The Islamic Post Blog


Indictments Against the Vice President Thrown Out by Khalida
January 2, 2009, 8:22 am
Filed under: January Volume I- 2009, National | Tags:

By Khalida Khaleel

Islamic Post Staff Writer

Texas judge Manuel Banales recently threw out a grand jury indictment that  charged Vice President Dick Cheney and former Attorney General Alberto Gonzalez with engaging in organized criminal activity. The indictments against other government officials was also dismissed.
The case surrounds the alleged maltreatment of Americans in private-run prisons within the United States, an allegation which brought to light the beating to death of a man named Gregorio de la Rosa by other prisoners. Finding negligence on the part of the Willacy County facility management in a civil judgment in 2006, a jury ordered owner, Wackenhut Corrections Corporation, to pay the murdered man’s family $47.5 million.
The current cases were built upon this conviction. Nueces County retired state District Judge Michael J. Westergren, who practiced law for nearly 40 years, told The Brownsville Herald that Guerra is the only one who has had the “gumption” to investigate privately owned and managed prisons and their lack of oversight. “I certainly think it is a serious matter. It’s not frivolous by any means,” Westergren said, referring to Guerra’s case. He said there is “substantial support” to the allegations.
But there are others in the county who feel the district attorney cast his net too wide, making charges based on assumed intentions in which blame lay indirectly. Cited in his indictment was the estimated $85 million stake of the Vice President in the Vanguard Group, which holds interests in the private prison companies that run various detention centers across the United States. Dick Cheney was accused of a conflict of interest and “at least misdemeanor assaults” on detainees, but only through his ownership interest. The former attorney general, however, was accused of using his position during his tenure to block investigations into abuses at detention centers located in south Texas. Five other government officials: Gilbert Lozano, Gustavo Garza, Mervyn Mosbacker, Jr., Janet Leal, and Migdalia Lopez, were charged with “abuse of official capacity” and “official oppression.” GEO Group, Inc., another corrections corporation, was charged with murder and manslaughter, and Texas Senator Edie Lucio, Jr. was charged with the “acceptance of honorarium.” The reason for Judge Banales dismissing this particular indictment was it failed to address whether Lucio knew he was only being hired by private prison companies as a consultant because he was a state senator.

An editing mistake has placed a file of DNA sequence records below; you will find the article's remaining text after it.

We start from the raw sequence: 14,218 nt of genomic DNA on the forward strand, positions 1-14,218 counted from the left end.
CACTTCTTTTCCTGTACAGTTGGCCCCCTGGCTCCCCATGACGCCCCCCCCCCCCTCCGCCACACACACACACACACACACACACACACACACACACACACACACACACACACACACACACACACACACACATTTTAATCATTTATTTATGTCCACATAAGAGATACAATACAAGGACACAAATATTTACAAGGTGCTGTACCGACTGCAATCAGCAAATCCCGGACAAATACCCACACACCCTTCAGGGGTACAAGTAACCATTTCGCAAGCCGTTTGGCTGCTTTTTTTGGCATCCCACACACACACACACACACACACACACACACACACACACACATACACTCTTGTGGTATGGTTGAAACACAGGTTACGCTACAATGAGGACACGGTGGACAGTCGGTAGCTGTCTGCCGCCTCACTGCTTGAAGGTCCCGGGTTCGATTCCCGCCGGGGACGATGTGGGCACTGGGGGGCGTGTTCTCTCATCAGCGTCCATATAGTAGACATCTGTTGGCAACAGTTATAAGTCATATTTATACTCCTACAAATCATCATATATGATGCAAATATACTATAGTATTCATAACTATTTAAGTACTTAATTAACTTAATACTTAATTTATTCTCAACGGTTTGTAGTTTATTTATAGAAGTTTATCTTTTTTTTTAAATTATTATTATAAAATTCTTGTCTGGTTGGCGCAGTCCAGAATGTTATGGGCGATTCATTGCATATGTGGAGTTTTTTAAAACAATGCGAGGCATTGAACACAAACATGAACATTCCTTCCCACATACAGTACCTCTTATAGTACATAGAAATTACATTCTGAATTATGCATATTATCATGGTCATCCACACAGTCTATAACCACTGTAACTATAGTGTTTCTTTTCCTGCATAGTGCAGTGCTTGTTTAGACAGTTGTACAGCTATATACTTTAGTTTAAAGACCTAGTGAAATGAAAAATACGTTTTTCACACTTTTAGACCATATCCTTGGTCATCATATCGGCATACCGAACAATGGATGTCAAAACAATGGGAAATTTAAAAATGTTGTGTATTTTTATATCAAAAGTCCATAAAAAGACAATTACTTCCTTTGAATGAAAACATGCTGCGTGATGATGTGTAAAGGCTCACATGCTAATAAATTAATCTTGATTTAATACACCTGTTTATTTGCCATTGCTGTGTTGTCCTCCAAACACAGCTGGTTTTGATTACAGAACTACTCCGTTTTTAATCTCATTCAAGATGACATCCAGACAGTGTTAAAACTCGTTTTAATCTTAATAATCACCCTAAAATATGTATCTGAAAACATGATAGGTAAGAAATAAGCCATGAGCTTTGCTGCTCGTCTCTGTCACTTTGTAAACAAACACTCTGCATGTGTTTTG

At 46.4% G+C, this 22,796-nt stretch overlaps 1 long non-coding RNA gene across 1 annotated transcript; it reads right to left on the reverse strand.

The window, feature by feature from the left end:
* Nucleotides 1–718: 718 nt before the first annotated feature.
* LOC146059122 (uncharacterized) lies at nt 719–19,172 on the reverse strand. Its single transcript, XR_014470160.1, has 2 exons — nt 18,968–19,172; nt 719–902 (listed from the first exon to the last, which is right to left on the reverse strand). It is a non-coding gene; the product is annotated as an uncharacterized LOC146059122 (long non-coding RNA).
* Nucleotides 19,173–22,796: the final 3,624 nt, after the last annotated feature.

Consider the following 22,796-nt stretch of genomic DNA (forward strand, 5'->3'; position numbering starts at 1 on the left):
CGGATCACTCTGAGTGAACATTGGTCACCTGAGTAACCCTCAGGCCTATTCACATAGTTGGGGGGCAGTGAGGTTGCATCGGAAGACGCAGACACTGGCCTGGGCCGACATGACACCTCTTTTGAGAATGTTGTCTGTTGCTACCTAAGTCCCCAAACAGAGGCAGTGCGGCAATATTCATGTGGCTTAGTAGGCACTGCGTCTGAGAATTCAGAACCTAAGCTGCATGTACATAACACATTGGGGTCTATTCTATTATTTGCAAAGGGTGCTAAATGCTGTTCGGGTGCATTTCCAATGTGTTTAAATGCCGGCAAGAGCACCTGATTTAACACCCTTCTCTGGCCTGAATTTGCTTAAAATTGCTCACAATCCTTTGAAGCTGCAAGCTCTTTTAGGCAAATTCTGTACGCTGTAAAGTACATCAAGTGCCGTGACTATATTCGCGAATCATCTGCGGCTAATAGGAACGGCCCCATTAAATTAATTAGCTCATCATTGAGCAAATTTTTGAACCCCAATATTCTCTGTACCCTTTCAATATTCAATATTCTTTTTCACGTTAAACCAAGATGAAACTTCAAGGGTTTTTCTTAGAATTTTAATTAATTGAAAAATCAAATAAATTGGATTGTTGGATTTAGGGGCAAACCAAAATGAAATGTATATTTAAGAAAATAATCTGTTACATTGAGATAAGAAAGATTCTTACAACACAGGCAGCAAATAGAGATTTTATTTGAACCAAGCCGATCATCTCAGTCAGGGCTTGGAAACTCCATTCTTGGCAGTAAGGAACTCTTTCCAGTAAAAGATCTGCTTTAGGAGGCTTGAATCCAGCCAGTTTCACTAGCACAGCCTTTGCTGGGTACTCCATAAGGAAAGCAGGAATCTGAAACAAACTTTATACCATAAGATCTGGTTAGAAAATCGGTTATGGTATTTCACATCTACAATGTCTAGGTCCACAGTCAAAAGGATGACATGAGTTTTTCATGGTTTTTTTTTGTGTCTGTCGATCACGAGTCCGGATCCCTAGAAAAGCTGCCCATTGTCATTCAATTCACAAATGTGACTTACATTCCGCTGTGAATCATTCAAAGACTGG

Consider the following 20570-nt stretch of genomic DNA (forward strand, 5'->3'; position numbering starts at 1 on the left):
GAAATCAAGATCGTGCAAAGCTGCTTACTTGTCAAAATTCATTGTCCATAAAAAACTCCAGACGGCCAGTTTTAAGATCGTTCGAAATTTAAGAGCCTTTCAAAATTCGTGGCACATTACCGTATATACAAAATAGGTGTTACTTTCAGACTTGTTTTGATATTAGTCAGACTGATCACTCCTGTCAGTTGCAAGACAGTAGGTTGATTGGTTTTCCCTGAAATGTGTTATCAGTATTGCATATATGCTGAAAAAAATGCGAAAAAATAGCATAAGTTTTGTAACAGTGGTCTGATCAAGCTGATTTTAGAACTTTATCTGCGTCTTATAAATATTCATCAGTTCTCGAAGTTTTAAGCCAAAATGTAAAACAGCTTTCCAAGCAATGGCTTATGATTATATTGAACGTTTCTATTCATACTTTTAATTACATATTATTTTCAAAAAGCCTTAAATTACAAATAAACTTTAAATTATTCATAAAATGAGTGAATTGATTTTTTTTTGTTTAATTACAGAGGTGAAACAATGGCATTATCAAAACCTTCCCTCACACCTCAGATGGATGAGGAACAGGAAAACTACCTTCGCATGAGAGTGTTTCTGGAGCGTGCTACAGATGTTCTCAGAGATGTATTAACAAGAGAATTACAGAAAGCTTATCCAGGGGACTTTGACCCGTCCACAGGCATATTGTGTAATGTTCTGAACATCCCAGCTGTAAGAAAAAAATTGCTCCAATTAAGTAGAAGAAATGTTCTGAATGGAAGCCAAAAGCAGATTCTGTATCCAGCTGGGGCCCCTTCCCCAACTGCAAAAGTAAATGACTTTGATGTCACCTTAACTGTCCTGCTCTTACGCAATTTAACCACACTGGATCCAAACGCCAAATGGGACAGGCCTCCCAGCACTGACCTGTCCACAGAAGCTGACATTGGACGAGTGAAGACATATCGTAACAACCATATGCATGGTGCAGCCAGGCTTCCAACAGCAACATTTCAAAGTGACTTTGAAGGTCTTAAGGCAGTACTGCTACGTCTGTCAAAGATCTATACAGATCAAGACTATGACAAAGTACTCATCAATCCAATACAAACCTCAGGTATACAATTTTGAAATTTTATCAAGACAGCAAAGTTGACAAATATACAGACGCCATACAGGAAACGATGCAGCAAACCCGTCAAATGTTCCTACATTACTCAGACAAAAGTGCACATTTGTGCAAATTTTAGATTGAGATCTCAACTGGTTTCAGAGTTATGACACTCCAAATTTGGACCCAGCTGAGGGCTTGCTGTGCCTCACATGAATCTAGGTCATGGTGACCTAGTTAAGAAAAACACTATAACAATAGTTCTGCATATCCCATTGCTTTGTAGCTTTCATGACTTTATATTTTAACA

After the proceedings, D.A. Guerra claimed the judge was creating technicalities where none existed. Regardless of the opinions of those who say he is taking the case too personally, Juan Angel Guerra promised to persist in his struggle to bring justice to the American prison system. D.A. Guerra had dedicated a great deal of time on the investigations, which he called Operation Goliath, working in off hours and behind closed doors with few trusted aids.
He also spent monies out of his personal finances. The D.A.’s home is now being foreclosed. “I had to finance Operation Goliath because no one else wanted to,” Guerra told the Valley Morning Star. “My point was to stop the killing at any cost. At whatever cost to me, I was going to stop the killing.”
Some people in Willacy County think the District Attorney’s sanity has taken a hit. Senator Lucio’s attorney called Guerra a “one-man circus.”
While defense attorneys referred to District Attorney Guerra’s work as “bizarre,” Guerra could have at least been correct regarding his assertion of the indictments being dismissed due to technicalities. American Law Daily reported one of the reasons given by Judge Banales was that on the day the indictments were handed up, two alternates were part of the 10-member grand jury. Those alternates not been properly substituted.
The judge also found it inappropriate and unlawful for Guerra to present those cases to the grand jury in which he was the alleged victim, witness and also prosecutor. In general, Judge Banales said he found no probable cause to support the indictments.

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